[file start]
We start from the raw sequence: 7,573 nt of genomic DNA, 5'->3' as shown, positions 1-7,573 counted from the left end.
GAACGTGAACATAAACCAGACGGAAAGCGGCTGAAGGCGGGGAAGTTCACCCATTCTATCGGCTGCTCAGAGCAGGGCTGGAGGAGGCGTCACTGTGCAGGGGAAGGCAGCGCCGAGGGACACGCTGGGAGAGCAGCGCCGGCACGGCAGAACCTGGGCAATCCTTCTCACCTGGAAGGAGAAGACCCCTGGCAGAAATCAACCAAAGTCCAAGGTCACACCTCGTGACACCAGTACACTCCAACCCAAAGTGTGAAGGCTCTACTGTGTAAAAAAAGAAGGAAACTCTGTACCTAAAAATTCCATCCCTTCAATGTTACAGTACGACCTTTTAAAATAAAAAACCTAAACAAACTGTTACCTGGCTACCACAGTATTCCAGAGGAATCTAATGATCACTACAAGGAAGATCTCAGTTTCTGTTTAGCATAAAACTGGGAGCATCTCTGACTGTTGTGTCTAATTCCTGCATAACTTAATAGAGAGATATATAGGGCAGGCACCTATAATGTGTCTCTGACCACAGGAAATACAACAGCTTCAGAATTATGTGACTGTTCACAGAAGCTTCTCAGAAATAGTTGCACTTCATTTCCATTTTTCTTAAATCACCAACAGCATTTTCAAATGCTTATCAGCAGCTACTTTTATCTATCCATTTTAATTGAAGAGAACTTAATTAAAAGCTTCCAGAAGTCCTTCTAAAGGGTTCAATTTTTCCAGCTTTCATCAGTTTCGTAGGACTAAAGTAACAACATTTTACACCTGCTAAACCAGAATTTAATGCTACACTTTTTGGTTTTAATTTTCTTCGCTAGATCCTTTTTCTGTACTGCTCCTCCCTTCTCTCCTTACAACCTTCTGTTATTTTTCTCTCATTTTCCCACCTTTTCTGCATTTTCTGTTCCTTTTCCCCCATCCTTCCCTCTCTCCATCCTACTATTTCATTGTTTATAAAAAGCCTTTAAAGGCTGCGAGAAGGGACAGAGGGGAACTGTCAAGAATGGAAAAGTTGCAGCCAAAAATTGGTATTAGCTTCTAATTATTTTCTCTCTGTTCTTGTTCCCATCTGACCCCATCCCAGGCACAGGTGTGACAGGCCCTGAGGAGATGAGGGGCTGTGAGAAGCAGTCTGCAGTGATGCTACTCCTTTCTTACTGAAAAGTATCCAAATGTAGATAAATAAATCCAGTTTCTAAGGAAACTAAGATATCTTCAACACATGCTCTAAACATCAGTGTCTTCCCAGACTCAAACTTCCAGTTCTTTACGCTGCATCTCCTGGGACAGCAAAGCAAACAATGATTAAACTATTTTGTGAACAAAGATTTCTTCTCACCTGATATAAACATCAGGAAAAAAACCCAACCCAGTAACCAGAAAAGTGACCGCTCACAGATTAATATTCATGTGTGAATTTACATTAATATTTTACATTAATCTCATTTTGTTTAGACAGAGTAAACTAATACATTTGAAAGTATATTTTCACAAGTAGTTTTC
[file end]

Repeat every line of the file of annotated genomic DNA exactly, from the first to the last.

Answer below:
We start from the raw sequence: 7,573 nt of genomic DNA, 5'->3' as shown, positions 1-7,573 counted from the left end.
GAACGTGAACATAAACCAGACGGAAAGCGGCTGAAGGCGGGGAAGTTCACCCATTCTATCGGCTGCTCAGAGCAGGGCTGGAGGAGGCGTCACTGTGCAGGGGAAGGCAGCGCCGAGGGACACGCTGGGAGAGCAGCGCCGGCACGGCAGAACCTGGGCAATCCTTCTCACCTGGAAGGAGAAGACCCCTGGCAGAAATCAACCAAAGTCCAAGGTCACACCTCGTGACACCAGTACACTCCAACCCAAAGTGTGAAGGCTCTACTGTGTAAAAAAAGAAGGAAACTCTGTACCTAAAAATTCCATCCCTTCAATGTTACAGTACGACCTTTTAAAATAAAAAACCTAAACAAACTGTTACCTGGCTACCACAGTATTCCAGAGGAATCTAATGATCACTACAAGGAAGATCTCAGTTTCTGTTTAGCATAAAACTGGGAGCATCTCTGACTGTTGTGTCTAATTCCTGCATAACTTAATAGAGAGATATATAGGGCAGGCACCTATAATGTGTCTCTGACCACAGGAAATACAACAGCTTCAGAATTATGTGACTGTTCACAGAAGCTTCTCAGAAATAGTTGCACTTCATTTCCATTTTTCTTAAATCACCAACAGCATTTTCAAATGCTTATCAGCAGCTACTTTTATCTATCCATTTTAATTGAAGAGAACTTAATTAAAAGCTTCCAGAAGTCCTTCTAAAGGGTTCAATTTTTCCAGCTTTCATCAGTTTCGTAGGACTAAAGTAACAACATTTTACACCTGCTAAACCAGAATTTAATGCTACACTTTTTGGTTTTAATTTTCTTCGCTAGATCCTTTTTCTGTACTGCTCCTCCCTTCTCTCCTTACAACCTTCTGTTATTTTTCTCTCATTTTCCCACCTTTTCTGCATTTTCTGTTCCTTTTCCCCCATCCTTCCCTCTCTCCATCCTACTATTTCATTGTTTATAAAAAGCCTTTAAAGGCTGCGAGAAGGGACAGAGGGGAACTGTCAAGAATGGAAAAGTTGCAGCCAAAAATTGGTATTAGCTTCTAATTATTTTCTCTCTGTTCTTGTTCCCATCTGACCCCATCCCAGGCACAGGTGTGACAGGCCCTGAGGAGATGAGGGGCTGTGAGAAGCAGTCTGCAGTGATGCTACTCCTTTCTTACTGAAAAGTATCCAAATGTAGATAAATAAATCCAGTTTCTAAGGAAACTAAGATATCTTCAACACATGCTCTAAACATCAGTGTCTTCCCAGACTCAAACTTCCAGTTCTTTACGCTGCATCTCCTGGGACAGCAAAGCAAACAATGATTAAACTATTTTGTGAACAAAGATTTCTTCTCACCTGATATAAACATCAGGAAAAAAACCCAACCCAGTAACCAGAAAAGTGACCGCTCACAGATTAATATTCATGTGTGAATTTACATTAATATTTTACATTAATCTCATTTTGTTTAGACAGAGTAAACTAATACATTTGAAAGTATATTTTCACAAGTAGTTTTC